Quote Originally Posted by john_s View Post
The only essential ingredient in a fixer is thiosulphate. All the rest is secondary, being preservative (primarily) and pH adjusting, and perhaps hardening. Rapid fixers are ammonium thiosulphate. If they are acidic they smell of SO2. If they are alkaline they smell of ammonia. If they are close to neutral (i.e. between acidic and alkaline) they have minimal smell. If you use materials from mainstream companies you don't need hardening, so use something like Kodak Flexicolor Fixer (pH=6.5) which is cheap, rapid and not very smelly. It's sold for color procesing but is totally functional for b+w fil and paper.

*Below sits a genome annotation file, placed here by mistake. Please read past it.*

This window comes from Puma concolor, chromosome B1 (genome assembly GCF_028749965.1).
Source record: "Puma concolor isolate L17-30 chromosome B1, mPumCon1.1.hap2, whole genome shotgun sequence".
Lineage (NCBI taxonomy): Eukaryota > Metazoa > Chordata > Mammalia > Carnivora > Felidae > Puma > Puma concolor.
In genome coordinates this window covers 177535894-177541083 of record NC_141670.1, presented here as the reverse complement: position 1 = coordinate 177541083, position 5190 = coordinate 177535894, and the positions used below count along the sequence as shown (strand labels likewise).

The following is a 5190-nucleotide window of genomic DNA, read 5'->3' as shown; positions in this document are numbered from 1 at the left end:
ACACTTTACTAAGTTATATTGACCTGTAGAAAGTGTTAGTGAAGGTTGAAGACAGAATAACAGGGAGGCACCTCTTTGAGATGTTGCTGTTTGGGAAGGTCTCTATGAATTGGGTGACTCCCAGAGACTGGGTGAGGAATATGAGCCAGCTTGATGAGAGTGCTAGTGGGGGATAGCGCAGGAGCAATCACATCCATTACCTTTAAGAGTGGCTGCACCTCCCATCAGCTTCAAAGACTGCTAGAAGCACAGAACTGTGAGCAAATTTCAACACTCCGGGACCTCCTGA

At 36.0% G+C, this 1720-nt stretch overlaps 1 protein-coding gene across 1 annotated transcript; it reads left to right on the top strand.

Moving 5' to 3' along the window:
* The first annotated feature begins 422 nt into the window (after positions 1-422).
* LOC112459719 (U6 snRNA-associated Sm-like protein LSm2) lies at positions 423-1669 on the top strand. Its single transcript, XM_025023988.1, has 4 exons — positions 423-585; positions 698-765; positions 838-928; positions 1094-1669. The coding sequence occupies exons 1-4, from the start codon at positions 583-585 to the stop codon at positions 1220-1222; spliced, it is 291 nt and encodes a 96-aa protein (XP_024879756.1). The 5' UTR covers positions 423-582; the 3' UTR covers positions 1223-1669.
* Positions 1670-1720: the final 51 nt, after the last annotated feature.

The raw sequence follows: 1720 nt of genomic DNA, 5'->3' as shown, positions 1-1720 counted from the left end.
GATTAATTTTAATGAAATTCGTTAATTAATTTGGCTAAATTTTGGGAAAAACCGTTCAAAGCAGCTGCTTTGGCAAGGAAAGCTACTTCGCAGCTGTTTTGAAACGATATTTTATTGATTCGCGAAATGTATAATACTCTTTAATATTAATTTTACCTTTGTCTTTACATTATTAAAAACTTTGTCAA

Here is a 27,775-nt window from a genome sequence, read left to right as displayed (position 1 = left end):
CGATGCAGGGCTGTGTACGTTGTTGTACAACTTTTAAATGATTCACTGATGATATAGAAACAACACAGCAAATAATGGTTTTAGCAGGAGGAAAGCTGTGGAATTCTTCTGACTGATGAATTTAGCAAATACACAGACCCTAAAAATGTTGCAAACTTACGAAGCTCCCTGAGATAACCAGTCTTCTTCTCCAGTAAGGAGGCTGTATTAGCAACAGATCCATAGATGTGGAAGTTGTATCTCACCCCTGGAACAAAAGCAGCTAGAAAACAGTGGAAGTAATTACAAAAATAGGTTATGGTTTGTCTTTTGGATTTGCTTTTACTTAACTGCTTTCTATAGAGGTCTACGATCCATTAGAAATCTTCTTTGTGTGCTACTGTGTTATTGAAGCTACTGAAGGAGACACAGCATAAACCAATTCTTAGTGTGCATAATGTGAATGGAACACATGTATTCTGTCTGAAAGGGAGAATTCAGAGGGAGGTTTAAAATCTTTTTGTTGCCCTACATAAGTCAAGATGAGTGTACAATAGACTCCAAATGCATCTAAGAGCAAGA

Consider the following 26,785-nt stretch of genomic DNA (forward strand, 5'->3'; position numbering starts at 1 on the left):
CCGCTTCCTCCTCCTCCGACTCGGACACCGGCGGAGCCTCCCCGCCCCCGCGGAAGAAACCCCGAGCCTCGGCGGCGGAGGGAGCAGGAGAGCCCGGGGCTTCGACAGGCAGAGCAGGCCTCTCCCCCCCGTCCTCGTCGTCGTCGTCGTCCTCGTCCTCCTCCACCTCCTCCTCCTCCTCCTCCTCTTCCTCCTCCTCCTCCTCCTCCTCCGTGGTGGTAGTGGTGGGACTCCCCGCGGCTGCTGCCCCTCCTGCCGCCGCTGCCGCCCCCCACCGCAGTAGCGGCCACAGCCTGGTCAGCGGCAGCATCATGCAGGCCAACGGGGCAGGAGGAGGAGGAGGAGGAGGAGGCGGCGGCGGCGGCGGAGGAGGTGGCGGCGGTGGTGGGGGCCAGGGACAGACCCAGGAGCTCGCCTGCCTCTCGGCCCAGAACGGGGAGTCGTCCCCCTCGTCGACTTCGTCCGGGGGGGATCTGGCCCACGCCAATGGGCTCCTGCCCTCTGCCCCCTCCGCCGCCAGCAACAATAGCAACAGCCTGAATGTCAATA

John;

I said most of this in an earlier post with one notable exception. Most commercial fixes are not a single ingredient. And, they ALL contain Sulfite while most contain Ammonia. Therefore there is odor at either end of the pH spectrum, namely 4.5 or 8.0 approximately. The ideal is between about 5.5 and 6.8.

Artonpaper;

AFAIK, both Tmax and Trix use the same gelatin and the same hardener and therefore should respond about the same to temperature variations. Kodak has processes for these up to 90 degrees IIRC. Sometimes, very soft water coupled with extreme changes in temperature may cause problems, but it should be about the same for either film all other things being equal.

PE